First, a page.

OMAHA, Nebraska – It was Father’s Day weekend at the College World Series. How to celebrate? With three men who remind us there is more to all this than baseball.
With the dad from Mississippi State, who nearly lost his son at birth, prayed for his life in a hospital parking lot, and now watches him a healthy young man playing second base in Omaha.
And the father from Florida, who always saw the game as a way for his family to be together. The fact that his son was named national player of the year on the eve of Father’s Day – well, a big glob of icing on the cake.
Say hello to Eric Stovall.
He watched son Hunter get three hits for Mississippi State Saturday night in its 1-0 win over Washington, savoring the present while thinking of the past. September 5, 1996 to be exact.
That was the day his wife Selina, battling toxemia, delivered a four-pound baby boy nearly six weeks prematurely. Eric can remember how the baby “was crying, but it was a real faint cry.”
He left the room to get his mother-in-law, returned to find doctors frantically working on his newborn son, whose under-developed lungs had caused his heart to stop.
“They were doing the thumb thing on his chest, trying to get his little heart going again, bubbles coming out of his mouth. It was awful. I just left and went out in front of the hospital and hit my knees and I asked God to take my life and let him live. And He did. It changed my life completely.”
Nearly 22 years later, Hunter Stovall is hitting over .300 for Mississippi State and was drafted in the 21st round by the Colorado Rockies.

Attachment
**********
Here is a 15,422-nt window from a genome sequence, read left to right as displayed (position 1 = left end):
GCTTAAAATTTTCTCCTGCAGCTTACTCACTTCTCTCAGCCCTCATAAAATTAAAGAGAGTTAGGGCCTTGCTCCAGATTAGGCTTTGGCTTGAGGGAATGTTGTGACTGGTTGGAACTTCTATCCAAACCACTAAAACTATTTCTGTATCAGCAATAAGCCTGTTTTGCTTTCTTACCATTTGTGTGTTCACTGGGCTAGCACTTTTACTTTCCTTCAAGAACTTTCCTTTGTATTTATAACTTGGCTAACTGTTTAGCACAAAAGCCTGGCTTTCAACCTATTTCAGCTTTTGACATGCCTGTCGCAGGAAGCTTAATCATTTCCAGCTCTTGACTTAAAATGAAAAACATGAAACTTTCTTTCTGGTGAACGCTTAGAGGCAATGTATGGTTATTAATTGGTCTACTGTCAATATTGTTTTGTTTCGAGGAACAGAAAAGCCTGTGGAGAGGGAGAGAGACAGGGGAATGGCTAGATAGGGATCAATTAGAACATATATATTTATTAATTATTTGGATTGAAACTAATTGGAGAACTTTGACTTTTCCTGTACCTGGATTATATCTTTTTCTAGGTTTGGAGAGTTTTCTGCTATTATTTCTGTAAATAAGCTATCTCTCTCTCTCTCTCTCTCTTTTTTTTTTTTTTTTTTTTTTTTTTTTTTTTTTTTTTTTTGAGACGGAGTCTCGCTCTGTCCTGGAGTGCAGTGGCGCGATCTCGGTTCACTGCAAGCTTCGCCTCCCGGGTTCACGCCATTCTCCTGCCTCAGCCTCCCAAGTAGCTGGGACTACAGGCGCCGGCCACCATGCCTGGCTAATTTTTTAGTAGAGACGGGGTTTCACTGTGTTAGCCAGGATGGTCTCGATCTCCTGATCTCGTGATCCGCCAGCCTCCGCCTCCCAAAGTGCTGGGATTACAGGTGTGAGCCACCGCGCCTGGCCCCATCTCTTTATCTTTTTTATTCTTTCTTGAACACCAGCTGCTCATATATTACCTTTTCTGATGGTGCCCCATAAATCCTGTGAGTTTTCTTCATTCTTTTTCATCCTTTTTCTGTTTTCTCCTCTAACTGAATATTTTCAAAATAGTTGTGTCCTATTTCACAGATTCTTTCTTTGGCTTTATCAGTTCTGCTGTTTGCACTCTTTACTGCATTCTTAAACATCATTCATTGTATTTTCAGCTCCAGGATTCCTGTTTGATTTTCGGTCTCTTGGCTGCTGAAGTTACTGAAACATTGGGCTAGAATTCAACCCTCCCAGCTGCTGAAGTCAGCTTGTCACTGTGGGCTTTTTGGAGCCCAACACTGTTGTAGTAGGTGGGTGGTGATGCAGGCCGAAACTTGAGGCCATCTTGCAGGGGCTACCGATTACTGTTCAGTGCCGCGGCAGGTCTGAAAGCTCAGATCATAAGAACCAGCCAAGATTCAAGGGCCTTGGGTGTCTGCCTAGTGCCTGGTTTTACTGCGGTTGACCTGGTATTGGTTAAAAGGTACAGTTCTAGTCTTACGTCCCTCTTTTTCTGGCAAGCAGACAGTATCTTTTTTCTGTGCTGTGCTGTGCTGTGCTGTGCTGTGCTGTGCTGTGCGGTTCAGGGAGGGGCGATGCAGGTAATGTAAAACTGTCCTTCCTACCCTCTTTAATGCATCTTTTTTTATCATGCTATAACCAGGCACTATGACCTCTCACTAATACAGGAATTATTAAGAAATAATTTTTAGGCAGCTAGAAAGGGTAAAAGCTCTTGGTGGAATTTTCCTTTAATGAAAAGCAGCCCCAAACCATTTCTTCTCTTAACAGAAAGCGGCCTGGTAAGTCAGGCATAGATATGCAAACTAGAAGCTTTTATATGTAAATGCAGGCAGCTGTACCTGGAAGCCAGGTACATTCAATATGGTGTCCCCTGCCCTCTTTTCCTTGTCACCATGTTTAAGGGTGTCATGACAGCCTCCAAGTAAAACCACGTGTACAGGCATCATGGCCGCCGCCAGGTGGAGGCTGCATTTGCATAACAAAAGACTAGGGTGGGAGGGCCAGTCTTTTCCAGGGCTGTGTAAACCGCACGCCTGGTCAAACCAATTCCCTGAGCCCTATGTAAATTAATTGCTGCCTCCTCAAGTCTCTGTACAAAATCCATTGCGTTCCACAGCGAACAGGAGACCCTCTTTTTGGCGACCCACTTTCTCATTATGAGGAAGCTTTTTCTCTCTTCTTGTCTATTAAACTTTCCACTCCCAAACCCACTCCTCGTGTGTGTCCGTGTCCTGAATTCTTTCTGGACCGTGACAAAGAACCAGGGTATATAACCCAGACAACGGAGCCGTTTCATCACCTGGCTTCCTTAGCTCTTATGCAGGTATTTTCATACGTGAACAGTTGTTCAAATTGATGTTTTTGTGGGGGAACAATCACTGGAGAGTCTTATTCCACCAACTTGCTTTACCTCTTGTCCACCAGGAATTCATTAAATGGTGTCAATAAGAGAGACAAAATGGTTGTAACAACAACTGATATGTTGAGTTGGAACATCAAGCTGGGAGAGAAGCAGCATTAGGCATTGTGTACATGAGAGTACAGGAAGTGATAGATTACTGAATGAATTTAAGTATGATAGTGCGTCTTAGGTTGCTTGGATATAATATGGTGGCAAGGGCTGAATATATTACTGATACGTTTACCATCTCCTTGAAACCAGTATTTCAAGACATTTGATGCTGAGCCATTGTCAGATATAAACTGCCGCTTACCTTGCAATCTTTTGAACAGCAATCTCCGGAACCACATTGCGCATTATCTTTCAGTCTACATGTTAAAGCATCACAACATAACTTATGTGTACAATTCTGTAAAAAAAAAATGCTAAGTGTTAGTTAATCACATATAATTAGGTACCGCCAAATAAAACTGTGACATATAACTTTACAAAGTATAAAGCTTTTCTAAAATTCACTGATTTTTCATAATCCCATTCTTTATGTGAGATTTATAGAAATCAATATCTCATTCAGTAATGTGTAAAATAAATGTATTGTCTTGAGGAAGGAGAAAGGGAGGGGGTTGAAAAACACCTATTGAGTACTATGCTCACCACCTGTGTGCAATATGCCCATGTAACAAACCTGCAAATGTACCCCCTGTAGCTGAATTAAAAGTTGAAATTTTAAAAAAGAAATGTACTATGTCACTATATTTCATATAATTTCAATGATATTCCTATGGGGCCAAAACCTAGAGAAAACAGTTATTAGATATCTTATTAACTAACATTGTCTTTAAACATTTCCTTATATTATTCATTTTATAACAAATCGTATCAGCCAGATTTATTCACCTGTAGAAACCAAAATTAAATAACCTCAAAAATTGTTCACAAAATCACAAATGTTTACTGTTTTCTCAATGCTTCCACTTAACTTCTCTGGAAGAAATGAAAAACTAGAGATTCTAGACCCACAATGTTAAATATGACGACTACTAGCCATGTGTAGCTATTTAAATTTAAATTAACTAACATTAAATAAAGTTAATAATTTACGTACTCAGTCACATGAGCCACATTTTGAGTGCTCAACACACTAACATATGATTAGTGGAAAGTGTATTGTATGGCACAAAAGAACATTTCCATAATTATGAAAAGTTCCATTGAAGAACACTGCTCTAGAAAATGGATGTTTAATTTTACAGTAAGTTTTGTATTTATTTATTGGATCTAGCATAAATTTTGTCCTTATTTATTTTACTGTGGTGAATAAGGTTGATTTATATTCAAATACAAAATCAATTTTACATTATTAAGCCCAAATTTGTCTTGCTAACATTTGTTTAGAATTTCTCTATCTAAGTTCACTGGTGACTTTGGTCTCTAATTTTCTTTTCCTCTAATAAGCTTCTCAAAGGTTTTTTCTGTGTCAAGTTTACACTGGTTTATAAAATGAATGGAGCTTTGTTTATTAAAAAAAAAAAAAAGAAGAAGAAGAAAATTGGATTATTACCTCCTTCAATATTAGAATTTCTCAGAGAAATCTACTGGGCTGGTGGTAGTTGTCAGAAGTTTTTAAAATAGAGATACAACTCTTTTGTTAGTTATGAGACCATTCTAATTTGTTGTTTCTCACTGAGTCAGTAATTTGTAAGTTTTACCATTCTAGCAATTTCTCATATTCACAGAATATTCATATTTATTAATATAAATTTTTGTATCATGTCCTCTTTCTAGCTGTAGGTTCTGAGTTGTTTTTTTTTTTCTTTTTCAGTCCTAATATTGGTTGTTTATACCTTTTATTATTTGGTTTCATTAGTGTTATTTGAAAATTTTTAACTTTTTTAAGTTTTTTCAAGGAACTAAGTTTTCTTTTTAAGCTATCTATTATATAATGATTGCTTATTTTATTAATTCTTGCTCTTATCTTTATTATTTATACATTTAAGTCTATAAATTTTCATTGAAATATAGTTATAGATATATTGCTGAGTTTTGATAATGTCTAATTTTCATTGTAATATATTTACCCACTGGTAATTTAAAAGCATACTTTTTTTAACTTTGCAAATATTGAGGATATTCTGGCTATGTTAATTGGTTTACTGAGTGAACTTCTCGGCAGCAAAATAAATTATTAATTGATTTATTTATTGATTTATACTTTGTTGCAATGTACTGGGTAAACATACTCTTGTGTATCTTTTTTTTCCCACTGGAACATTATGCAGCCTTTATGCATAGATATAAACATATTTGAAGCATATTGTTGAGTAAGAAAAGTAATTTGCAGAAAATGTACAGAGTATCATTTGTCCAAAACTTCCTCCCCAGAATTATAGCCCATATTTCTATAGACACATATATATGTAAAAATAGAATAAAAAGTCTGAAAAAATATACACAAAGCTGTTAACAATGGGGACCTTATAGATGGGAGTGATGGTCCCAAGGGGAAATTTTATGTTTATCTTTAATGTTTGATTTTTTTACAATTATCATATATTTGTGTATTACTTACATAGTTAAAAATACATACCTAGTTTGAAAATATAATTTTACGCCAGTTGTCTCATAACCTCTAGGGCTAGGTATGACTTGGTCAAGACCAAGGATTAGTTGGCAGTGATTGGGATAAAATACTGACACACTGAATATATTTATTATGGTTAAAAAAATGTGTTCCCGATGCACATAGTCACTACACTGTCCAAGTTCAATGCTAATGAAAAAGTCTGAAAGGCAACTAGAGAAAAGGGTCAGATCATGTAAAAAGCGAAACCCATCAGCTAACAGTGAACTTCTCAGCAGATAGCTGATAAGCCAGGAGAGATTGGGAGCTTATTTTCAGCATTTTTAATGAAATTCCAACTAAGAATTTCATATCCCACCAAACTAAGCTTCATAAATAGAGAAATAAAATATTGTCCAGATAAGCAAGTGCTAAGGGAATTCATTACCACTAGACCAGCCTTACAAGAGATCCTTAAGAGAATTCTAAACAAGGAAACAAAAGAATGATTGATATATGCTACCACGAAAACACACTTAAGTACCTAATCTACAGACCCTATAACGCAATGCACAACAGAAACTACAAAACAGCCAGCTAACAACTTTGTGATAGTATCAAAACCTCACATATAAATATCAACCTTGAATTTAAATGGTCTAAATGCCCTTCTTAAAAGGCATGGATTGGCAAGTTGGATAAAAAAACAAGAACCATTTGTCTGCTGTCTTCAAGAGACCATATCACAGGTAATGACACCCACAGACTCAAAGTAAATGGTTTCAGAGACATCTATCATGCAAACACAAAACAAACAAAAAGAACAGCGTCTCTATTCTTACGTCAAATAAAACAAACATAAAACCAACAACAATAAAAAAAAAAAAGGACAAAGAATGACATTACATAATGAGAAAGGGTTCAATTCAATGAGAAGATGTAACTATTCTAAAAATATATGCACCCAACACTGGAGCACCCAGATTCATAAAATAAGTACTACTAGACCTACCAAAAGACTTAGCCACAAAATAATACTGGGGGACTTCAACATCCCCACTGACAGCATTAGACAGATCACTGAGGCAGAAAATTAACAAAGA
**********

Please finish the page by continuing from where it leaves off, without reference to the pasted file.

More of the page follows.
“He came out a fighter,” Eric said. “He’s been a fighter his entire life. He’s always had to fight that stigma of being too small. He’s 5-8 on a good day. He’s used it as motivation his entire life.”
“It’s hard to explain. It’s been such an emotional ride. As a father, it is the ultimate thing to see him out there on that field. That’s what he’s dreamed of his whole life, to be drafted, to be a DI baseball player, to play in the College World Series, and within a week’s time frame all that’s happened.
“I think about that whole process all the time. Especially in big moments like this. I’ve thrown millions of baseballs to him, I’ve caught millions that he’s hit to me. I think I’ve spent every Father’s Day since he was three years old playing baseball somewhere.”
And what about those terrifying moments, and his fervent prayers, in Birmingham two decades ago?
“I think about them every day.”
Say hello to Trent Anderson.
He was in the third row Sunday for what the speaker called “the Omaha edition of the 149th commencement of Oregon State.” Since regular commencement had been Saturday in Corvallis 1300 miles way, the university put on a special ceremony Sunday morning at the team hotel for six players and a former player. It’s a big deal for the program with the highest GPA in the College World Series field.
There was an orange and white cake in the back of the room, and the graduates had traded their baseball caps for black graduation caps and white stoles over their t-shirts. That included Jack Anderson, the outfielder who went to Oregon State as a walk-on, ended up a starter, and was three-time Pac-12 all-academic along the way. He never thought one moment about the major league baseball draft. He announced a long time ago he was headed for graduate school in physical therapy.
Not that there wasn’t a lot of play sprinkled among the books. His parents encouraged all five of their kids to sample any sport that appealed, and Jack tried everything from football to skiing. On Father’s Day, with a new diploma in his son’s hands, Trent recalled the Wiffle Ball diamond he carved out of the backyard.